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Matrix valency regulates integrin-mediated lymphoid adhesion via Syk kinase.

Stupack DG, Li E, Silletti SA, Kehler JA, Geahlen RL, Hahn K, Nemerow GR, Cheresh DA - J. Cell Biol. (1999)

Bottom Line: Nonactivated lymphoid cells attach preferentially to polymerized ECM proteins yet are unable to attach to monomeric forms or fragments of these proteins without previous activation.Adhesion of nonactivated lymphoid cells to polymeric ECM components results in activation of the antigen receptor-associated Syk kinase that accumulates in adhesion-promoting podosomes.In fact, activation of Syk by antigen or agonists, as well as expression of an activated Syk mutant in lymphoid cells, facilitates their adhesion to monomeric ECM proteins or their fragments.

View Article: PubMed Central - PubMed

Affiliation: Department of Immunology, The Scripps Research Institute, La Jolla, California 92037, USA.

ABSTRACT
Lymphocytes accumulate within the extracellular matrix (ECM) of tumor, wound, or inflammatory tissues. These tissues are largely comprised of polymerized adhesion proteins such as fibrin and fibronectin or their fragments. Nonactivated lymphoid cells attach preferentially to polymerized ECM proteins yet are unable to attach to monomeric forms or fragments of these proteins without previous activation. This adhesion event depends on the appropriate spacing of integrin adhesion sites. Adhesion of nonactivated lymphoid cells to polymeric ECM components results in activation of the antigen receptor-associated Syk kinase that accumulates in adhesion-promoting podosomes. In fact, activation of Syk by antigen or agonists, as well as expression of an activated Syk mutant in lymphoid cells, facilitates their adhesion to monomeric ECM proteins or their fragments. These results reveal a cooperative interaction between signals emanating from integrins and antigen receptors that can serve to regulate stable lymphoid cell adhesion and retention within a remodeling ECM.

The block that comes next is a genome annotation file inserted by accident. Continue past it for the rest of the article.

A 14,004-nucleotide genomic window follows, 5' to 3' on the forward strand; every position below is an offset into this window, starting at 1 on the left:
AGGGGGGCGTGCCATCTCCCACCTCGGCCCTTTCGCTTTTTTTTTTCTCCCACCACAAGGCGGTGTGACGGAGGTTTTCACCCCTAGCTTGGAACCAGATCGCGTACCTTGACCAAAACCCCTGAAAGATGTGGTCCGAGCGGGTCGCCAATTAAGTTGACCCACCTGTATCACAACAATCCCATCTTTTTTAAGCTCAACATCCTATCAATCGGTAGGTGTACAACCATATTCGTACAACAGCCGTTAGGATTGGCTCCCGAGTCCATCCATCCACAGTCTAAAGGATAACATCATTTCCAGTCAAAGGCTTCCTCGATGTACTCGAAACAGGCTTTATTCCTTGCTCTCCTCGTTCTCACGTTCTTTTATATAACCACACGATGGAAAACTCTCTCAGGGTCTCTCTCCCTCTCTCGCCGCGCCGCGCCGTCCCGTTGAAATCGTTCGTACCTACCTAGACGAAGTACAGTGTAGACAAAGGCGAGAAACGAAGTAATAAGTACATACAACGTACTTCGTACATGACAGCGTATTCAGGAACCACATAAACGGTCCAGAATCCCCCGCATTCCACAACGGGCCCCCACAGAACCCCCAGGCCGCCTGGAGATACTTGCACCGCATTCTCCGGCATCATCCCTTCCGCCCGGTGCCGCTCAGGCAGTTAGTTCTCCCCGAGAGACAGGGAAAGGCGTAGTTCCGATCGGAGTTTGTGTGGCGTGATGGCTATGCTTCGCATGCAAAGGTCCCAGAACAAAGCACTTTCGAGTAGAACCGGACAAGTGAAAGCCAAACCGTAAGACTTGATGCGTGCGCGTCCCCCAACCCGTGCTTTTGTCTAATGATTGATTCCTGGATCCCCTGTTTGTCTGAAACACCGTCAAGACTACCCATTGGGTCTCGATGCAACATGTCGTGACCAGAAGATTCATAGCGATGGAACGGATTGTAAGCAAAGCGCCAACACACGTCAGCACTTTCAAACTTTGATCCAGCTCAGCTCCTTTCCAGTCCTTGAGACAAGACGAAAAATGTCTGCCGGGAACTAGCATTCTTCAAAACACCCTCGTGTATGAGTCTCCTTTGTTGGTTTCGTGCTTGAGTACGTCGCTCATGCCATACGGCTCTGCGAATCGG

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Confocal immunofluorescent microscopic  examination of Syk localization during LCL attachment.  LCL were allowed to attach  for 10 (A and B) or 30 (C)  min and subsequently fixed  and stained for the presence  of endogenous Syk with  monoclonal 4D10 followed  by secondary detection by  FITC-conjugated goat anti– mouse (green), and costained with rhodamine-conjugated phalloidin to label  F-actin (red). Significant  colocalization of the signals  (yellow) did not occur in  nonadherent LCL (A, arrow) and was modest in confocal Z sections of adherent  LCL viewed above the adhesive substrate (A) (Z  plane = 11 μm above the  substrate). Colocalization of  signal was observed consistently in the podosomes (B,  arrows) of actively attaching  LCL at the cell–substratum  interface (Z plane = 1 μm above the substrate), but not in fully  spread cells at 30 min (C) (Z plane = 1 μm above the substrate).  All Z sections are 1 μm. Bar, 10 μm.
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Figure 8: Confocal immunofluorescent microscopic examination of Syk localization during LCL attachment. LCL were allowed to attach for 10 (A and B) or 30 (C) min and subsequently fixed and stained for the presence of endogenous Syk with monoclonal 4D10 followed by secondary detection by FITC-conjugated goat anti– mouse (green), and costained with rhodamine-conjugated phalloidin to label F-actin (red). Significant colocalization of the signals (yellow) did not occur in nonadherent LCL (A, arrow) and was modest in confocal Z sections of adherent LCL viewed above the adhesive substrate (A) (Z plane = 11 μm above the substrate). Colocalization of signal was observed consistently in the podosomes (B, arrows) of actively attaching LCL at the cell–substratum interface (Z plane = 1 μm above the substrate), but not in fully spread cells at 30 min (C) (Z plane = 1 μm above the substrate). All Z sections are 1 μm. Bar, 10 μm.

Mentions: Surprisingly, if LCL were allowed to attach and spread, no reversal of adhesion was observed after the addition of piceatannol (data not shown), suggesting that activation of Syk was important in the initial phase of adhesion of lymphoid cells to the multimeric ligands. Therefore, Syk localization was examined by immunofluorescent confocal microscopy during attachment. In nonadherent LCL cells Syk is present diffusely in the cytosol and does not significantly colocalize with actin in the microspikes present ubiquitously across the cell surface (Fig. 8 A, arrow). Similarly, there is only modest colocalization of Syk and actin in adherent cells above the plane of interaction with substrate (Fig. 8 A, +10-μm Z section). However, we consistently observed colocalization of Syk and actin in the podosome near the cell–substrate interface during early phases of cell attachment (Fig. 8 B), although this colocalization disappeared upon full cell spreading (Fig. 8 C). Together, these results suggest that the activation of Syk plays a role in the initial polarization of cells leading to productive attachment on multimeric ligand.